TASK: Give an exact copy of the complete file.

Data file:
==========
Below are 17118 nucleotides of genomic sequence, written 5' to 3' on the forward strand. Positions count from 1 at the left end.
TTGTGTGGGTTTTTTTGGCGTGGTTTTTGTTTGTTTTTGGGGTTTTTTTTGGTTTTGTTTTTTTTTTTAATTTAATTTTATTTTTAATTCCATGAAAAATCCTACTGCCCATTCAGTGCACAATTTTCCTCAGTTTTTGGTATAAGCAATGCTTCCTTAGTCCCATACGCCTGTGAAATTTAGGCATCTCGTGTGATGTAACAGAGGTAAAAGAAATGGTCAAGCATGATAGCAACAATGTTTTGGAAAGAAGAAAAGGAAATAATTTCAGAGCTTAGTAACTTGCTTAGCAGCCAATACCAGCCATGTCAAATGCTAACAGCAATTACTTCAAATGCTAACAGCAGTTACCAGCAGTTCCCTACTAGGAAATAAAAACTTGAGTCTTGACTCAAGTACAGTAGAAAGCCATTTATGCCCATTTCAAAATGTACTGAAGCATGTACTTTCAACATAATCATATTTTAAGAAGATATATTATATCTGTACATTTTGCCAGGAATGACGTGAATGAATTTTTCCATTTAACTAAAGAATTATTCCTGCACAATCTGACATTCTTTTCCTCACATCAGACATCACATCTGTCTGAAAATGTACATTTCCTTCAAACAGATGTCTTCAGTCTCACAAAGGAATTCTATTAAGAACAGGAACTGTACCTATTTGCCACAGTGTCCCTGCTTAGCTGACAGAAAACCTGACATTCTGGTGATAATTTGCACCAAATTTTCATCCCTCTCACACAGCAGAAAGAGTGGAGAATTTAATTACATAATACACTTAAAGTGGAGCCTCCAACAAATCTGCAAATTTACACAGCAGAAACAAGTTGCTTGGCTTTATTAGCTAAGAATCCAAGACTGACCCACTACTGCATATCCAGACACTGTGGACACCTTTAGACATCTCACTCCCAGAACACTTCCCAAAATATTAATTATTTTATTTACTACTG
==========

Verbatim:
Below are 17118 nucleotides of genomic sequence, written 5' to 3' on the forward strand. Positions count from 1 at the left end.
TTGTGTGGGTTTTTTTGGCGTGGTTTTTGTTTGTTTTTGGGGTTTTTTTTGGTTTTGTTTTTTTTTTTAATTTAATTTTATTTTTAATTCCATGAAAAATCCTACTGCCCATTCAGTGCACAATTTTCCTCAGTTTTTGGTATAAGCAATGCTTCCTTAGTCCCATACGCCTGTGAAATTTAGGCATCTCGTGTGATGTAACAGAGGTAAAAGAAATGGTCAAGCATGATAGCAACAATGTTTTGGAAAGAAGAAAAGGAAATAATTTCAGAGCTTAGTAACTTGCTTAGCAGCCAATACCAGCCATGTCAAATGCTAACAGCAATTACTTCAAATGCTAACAGCAGTTACCAGCAGTTCCCTACTAGGAAATAAAAACTTGAGTCTTGACTCAAGTACAGTAGAAAGCCATTTATGCCCATTTCAAAATGTACTGAAGCATGTACTTTCAACATAATCATATTTTAAGAAGATATATTATATCTGTACATTTTGCCAGGAATGACGTGAATGAATTTTTCCATTTAACTAAAGAATTATTCCTGCACAATCTGACATTCTTTTCCTCACATCAGACATCACATCTGTCTGAAAATGTACATTTCCTTCAAACAGATGTCTTCAGTCTCACAAAGGAATTCTATTAAGAACAGGAACTGTACCTATTTGCCACAGTGTCCCTGCTTAGCTGACAGAAAACCTGACATTCTGGTGATAATTTGCACCAAATTTTCATCCCTCTCACACAGCAGAAAGAGTGGAGAATTTAATTACATAATACACTTAAAGTGGAGCCTCCAACAAATCTGCAAATTTACACAGCAGAAACAAGTTGCTTGGCTTTATTAGCTAAGAATCCAAGACTGACCCACTACTGCATATCCAGACACTGTGGACACCTTTAGACATCTCACTCCCAGAACACTTCCCAAAATATTAATTATTTTATTTACTACTG